Free entrance... To hell
'The best things in life are free' is absolutely not true in the context of consumer culture. Free things are valued much less than the ones you actually pay for. And that’s why free entrance to clubs and events leads to nowhere, even if the initial idea is usually different.
Here are a few usual arguments for free entrance (and guest lists, by the way). Disclaimer: I’m not talking about weekday bar events that usually consist of a DJ and two decks. That’s another category. Below is focused on Fridays and Saturdays, sometimes Thursdays, anything with a lineup longer than one line and music louder than laptop speakers. I must admit I have used some of the arguments myself, but hey, he that is without sin…
If I save on entrance, I’ll be able to buy more drinks and raise the profit for the bar. What’s the difference in the balance books?
Some bars operate like that, and yes, then there’s no difference financially. Some offer artists a profit from the door, and that’s where the argument becomes invalid. Mathematically. Let me get to the logical and even moral side of it. Do you mean you actually prefer alcohol than culture? Did you actually just say it out loud?
If the events are free of charge, I am able to visit a few in one night and I am not obliged to stay.
Yeah, that’s also true in mathematical sense. But then people just browse all night because they’re not committed. I don’t think any artist prefers a crowd that keeps mutating and listeners that don’t even bother taking their jackets off, because hey, they’ll be checking that other party soon. Events are intended to be consumed as a whole. From start to finish. People invest their energy in that. Some artists probably don’t care because they just want to play and get paid if they’re lucky. But those are called street musicians.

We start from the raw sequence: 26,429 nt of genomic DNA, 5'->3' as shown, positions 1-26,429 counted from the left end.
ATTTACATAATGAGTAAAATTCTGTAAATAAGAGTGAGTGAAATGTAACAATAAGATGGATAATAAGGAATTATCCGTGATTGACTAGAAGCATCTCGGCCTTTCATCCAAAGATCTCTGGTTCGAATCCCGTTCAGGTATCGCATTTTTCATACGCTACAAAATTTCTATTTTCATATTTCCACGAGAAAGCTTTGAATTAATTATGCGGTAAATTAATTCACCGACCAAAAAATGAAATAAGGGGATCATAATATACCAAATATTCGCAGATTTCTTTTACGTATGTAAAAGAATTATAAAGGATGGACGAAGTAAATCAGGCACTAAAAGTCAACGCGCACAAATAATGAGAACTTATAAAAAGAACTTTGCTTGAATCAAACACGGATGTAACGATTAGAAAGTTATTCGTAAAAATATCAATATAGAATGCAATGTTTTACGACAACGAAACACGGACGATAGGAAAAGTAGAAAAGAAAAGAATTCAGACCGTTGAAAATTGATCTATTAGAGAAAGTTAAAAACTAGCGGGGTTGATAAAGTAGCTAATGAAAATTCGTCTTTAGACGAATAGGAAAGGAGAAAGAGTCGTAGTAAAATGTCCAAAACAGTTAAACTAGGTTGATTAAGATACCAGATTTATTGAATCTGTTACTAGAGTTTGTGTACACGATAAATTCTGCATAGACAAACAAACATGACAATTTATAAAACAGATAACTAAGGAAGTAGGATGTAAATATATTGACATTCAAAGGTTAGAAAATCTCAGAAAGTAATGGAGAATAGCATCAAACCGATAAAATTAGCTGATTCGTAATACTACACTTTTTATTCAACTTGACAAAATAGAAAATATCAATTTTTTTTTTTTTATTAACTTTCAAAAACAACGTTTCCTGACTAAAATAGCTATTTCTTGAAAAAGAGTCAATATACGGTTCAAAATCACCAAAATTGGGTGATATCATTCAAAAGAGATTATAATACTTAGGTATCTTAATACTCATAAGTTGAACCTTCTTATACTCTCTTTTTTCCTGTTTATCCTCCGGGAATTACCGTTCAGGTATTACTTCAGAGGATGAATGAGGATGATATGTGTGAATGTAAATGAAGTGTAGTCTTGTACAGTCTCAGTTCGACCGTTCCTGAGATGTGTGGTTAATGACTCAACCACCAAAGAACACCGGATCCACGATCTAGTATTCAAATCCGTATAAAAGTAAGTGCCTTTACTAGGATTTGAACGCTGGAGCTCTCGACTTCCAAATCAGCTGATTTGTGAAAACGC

The artists are not worth my money.
I see. But you’d go if you were on the guest list, and if you go, you enjoy it in the end, right? Have you noticed it’s nicer to spend your time in the right ambience, when the music is carefully selected and the sound quality is good? So maybe in the end a DJ, a host or an artist is a bit more valuable than a pirate CD and laptop speakers? Or are we coming back to the alcohol argument again?
OK, but I don’t have any money I could spend on culture.
Earn some. Or download some from the internet, you know how to do it, right?
I’m a promoter and I have to make the entrance free because others do it, and I have to compete.
Yes, it’s usually best to copy others. Maybe it’s actually worth closing down, all together, because that’s what some people do. Aren’t there any other means of competition? Oh, right, they involve imagination and some work.
I mean we’ll just lure people in with free entrance, and after some time, when they like the place, we will charge them.
If they are used to enter for free, how are you supposed to charge them later? That’s like super inflation, and nobody likes that. And, by the way, there will be places around that still won’t charge.
I keep asking myself what people want to pay for these days. They don’t want to pay for the entrance, they don’t want to pay for the abums, but they do like to have a drink and some smokes and then tip for that. Yes, music might be lower in the basic pyramid of needs. There’s nothing I can do about it. But then the promoters and venue owners shouldn’t pretend they are patrons of culture when music is just means to attract bar customers. When nobody cares if the artist is comfortable, and the sound is good, and the design of the poster is beautiful.
The prices for events that feature foreign artists in Lithuania can’t be any lower because foreign artists don’t usually have geographically, politically and economically different fees (that would be nice though). And, trust me, Lithuanian promoters spend a lot of time explaining the current tax system and economical situation in our country to the agents. But it’s only fair that an artist can choose a place that pays him more money, because, as the record sales are symbolic, gigs are his main source of income.
To put long story short, nobody rides for free. It’s either you, the sponsor or the promoter who has to cover all the costs. And the promoter, well, he also has to eat something. But that’s another topic.
D.D. 2004 - 2016
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